3. I drew inspiration from two great characters in creating Cesare’s character and crafting his arc: Walter White from Breaking Bad and Tyrion Lannister from A Song of Fire and Ice.

4. Cesare’s “theme song” for the book is “Citizen Zero” by Kamelot; Maddalena’s is “Oceans” by Evanescence.

5. My brother went with me to Rome when I researched this book. He very dutifully followed me all over the Castel Sant’ Angelo and the Vatican Museums.

6. I’ve been obsessed with the Borgias since I was a teenager, and have always wanted to write a book about them.

7. I am usually a pantser and like to figure out the plot as I go, but this book was SO big and had so many characters, plot threads, and actual historical events that I couldn’t pants it. So I wrote a big outline before continuing drafting (I had about 10,000 words before I had to stop to outline, and the outline itself was over 5,000 words) and in the end I finished the first draft much faster than I would have normally. I still haven’t really been converted from my pantsing ways, though!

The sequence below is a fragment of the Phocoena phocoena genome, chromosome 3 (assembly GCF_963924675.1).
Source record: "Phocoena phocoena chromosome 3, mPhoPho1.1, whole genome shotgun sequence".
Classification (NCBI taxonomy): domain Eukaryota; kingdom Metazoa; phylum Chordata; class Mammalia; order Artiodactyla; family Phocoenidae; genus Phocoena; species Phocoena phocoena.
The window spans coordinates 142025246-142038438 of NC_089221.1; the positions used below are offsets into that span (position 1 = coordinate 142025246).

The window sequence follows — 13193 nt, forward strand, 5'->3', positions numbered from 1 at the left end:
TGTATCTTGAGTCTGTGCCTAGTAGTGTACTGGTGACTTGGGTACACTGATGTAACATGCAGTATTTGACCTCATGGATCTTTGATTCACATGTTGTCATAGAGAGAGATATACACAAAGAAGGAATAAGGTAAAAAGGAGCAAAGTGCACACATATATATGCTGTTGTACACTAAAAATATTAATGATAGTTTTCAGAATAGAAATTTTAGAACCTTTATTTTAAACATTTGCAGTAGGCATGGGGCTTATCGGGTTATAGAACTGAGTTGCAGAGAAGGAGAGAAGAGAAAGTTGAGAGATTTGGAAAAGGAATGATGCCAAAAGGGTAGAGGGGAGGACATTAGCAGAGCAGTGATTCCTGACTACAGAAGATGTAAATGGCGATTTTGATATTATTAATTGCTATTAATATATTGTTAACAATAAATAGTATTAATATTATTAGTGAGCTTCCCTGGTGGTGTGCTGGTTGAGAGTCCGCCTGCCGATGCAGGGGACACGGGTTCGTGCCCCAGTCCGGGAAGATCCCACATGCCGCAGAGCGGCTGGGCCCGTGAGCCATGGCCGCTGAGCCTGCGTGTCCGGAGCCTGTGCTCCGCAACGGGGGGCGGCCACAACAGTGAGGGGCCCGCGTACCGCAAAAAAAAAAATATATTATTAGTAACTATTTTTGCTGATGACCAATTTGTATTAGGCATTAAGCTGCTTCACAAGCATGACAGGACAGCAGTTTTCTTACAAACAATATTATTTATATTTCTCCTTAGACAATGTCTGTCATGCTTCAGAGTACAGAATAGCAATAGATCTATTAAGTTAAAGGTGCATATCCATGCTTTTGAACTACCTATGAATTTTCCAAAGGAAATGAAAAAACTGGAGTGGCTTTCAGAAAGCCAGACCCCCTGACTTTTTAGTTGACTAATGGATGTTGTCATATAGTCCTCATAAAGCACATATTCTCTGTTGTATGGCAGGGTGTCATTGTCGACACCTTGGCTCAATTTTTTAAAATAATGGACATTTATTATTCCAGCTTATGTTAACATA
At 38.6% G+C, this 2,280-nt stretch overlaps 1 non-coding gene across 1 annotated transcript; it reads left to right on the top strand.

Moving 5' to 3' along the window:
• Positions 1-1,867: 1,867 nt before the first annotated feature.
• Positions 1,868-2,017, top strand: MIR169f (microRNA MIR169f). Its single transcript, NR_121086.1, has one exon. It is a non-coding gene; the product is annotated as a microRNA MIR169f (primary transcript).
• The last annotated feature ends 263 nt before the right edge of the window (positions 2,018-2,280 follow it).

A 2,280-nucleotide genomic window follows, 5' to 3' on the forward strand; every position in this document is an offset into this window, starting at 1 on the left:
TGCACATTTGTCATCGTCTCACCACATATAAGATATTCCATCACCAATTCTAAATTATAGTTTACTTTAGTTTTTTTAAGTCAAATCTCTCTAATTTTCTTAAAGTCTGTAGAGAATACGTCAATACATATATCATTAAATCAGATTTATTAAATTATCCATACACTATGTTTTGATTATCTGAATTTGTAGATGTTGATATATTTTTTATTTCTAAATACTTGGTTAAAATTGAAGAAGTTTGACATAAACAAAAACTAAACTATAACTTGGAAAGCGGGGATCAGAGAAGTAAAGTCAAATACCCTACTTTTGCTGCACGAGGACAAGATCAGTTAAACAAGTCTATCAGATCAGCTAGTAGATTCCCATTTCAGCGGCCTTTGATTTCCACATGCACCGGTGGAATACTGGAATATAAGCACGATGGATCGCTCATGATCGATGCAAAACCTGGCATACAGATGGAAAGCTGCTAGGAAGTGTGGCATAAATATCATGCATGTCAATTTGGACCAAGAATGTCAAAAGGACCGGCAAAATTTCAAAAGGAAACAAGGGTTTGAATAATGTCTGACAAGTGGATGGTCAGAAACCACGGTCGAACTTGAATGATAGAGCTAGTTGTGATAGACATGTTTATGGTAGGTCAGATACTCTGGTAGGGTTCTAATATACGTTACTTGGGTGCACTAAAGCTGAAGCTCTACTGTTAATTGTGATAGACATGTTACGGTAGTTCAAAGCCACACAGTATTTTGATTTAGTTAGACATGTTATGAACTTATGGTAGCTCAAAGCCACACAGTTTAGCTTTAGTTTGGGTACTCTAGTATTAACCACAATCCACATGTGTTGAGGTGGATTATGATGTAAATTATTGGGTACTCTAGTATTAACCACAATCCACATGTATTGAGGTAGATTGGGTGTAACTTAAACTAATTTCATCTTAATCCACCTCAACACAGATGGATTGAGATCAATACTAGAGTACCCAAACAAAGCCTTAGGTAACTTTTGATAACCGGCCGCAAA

8. This book has had LOTS of titles. When I sold it on proposal it was called “The Keeper of the Keys”; when I handed it in to my editor it was called “Angels of Holy Vengeance”; my editor and I changed it briefly to “The Merciless Ones”; when we announced the book it was called “In the Shadow of Saints” (I still really like that title); and then with some input from the team at St. Martin’s it ended up as “The Borgia Confessions”. And that isn’t even counting the LISTS UPON LISTS of titles my editor and I made to try to find something that fit!

9. My very favorite scene in the book (mentioned above) was the last thing I added to the book, in my final round of developmental edits with my editor.